Austen famously described Pride and Prejudice as “light, bright and sparkling” - and if you’re in the mood for some highly-polished glittery pleasure, these could be the books for you. Set between the Wars, these are the two best Mitford novels, unapologetically located amongst the upper classes, in both their landed, tweedy, eccentric incarnation, and brittle, bantering high-society mode. The eventful, controversy-filled lives of the Mitford sisters are well-known, and Nancy Mitford puts her own experiences, and those of her siblings, to great use in creating a highly coloured vision of her family and their exploits. She’s a fantastic creator of larger than life comic grotesques - Uncle Matthew, based loosely on her titled father, resembles Mr Collins in his profoundly unaware indifference to the effect he has on others. His wife, Aunt Sadie is a dreamy, self-absorbed Lady Bertram type, inspired by Nancy Mitford’s mother, of whom she said in a very Austenesque phrase that “though she liked to say she lived for us, she certainly didn’t live much with us.” This is the essence of Mitford’s style - a bright clever observation that conceals beneath it a deep hurt. These are books that will make you laugh and smile - and then catch you unawares with a flash of real pain, made all the more striking because Mitford won’t indulge your sympathy. That would be too silly, darling. Shall we have another cocktail?
If you’re curious about the real lives of Jane Austen and her contemporaries, these books will plunge you right into the heart of their world. Amanda Vickery’s subject is “the middling sort”, the professional classes, landed gentry and minor aristocracy to which Austen and indeed, most of her characters belong. It’s the intimate details of their private lives that fascinate Vickery - how they managed their money, brought up their children, furnished their houses. She is absolute mistress of her sources, having dug deep into historical archives of every sort - even the order books of wallpaper suppliers, which allow us to imagine how Charlotte Collins might have papered the rectory dining room. But it is the experiences she describes of courtship, love and marriage that stay in your thoughts. Every manifestation of 18th century married life is here, from the miserable sufferings of poor Elizabeth Shackleton, abused and insulted by her “drunken hog” of a husband, to the very different experience of Mrs Ramsden, whose devoted husband wrote lovingly about her big bottom and couldn’t bear to be out of her sight. Each of these stories have the power of a novel. And once you’ve read Vickery’s account of the spinster Gertrude Savile, living as a humiliated dependant in her brother’s house, “where I fancied the very walls looked inhospitably upon me and that everything frowned upon me for being an intruder’, you understand why, for all its uncertainties, Austen and most of her contemporaries thought marriage greatly to be preferred to the alternative.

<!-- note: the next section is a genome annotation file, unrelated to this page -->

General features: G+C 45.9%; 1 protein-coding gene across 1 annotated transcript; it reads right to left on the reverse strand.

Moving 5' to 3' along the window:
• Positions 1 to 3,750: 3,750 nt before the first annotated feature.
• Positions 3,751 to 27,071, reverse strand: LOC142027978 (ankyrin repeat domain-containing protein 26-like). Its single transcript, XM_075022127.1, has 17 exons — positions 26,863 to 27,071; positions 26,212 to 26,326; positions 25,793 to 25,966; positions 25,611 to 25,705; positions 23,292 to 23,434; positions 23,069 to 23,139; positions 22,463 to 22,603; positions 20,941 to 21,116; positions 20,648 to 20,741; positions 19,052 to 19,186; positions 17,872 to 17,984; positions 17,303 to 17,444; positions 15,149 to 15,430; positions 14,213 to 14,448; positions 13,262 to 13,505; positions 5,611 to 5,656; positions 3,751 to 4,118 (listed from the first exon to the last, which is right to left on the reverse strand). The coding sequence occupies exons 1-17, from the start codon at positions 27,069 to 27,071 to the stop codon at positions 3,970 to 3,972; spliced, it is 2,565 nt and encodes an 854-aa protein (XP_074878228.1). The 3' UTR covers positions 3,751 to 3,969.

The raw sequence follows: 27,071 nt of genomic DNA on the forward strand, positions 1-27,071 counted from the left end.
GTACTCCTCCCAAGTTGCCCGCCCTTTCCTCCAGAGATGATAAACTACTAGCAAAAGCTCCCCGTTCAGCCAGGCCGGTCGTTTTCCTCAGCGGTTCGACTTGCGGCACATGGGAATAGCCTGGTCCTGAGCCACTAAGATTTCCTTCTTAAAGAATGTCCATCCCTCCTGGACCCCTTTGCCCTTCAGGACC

Jane Austen’s Letters edited by Deirdre le Faye
If nothing I’ve suggested yet can quite fill the Austen-shaped gap in your reading, then this book can’t fail to do the trick. There are over 160 letters in this collection, definitively edited by Deirdre Le Faye. Although it’s well known that Cassandra Austen destroyed much of her sister’s correspondence, what remains is still a massive treat for any serious Austen fan. Here you can immerse yourself in all the practical details of Austen family life, as news, observations and gossip fly round the extended letter-writing network of siblings, nieces and nephews, friends and acquaintances. You’ll discover who danced best at the last ball, whether velvet is much to be worn this year, who has a cold and who does not, and whether the China tea chosen by Austen with such care has lived up to everyone’s expectations: “I find it very good - my companions know nothing of the matter - As to Fanny…she may talk till she is black in the face as to her own tea, but I cannot believe her.” Dive into this volume at any page, and you’ll find Austen’s voice, unmistakable, unmediated and utterly impossible to put down. Who wouldn’t want to be in her company? “I will not say your mulberry trees are dead”, she tells Cassandra, “but I am afraid they are not alive.” Wonderful.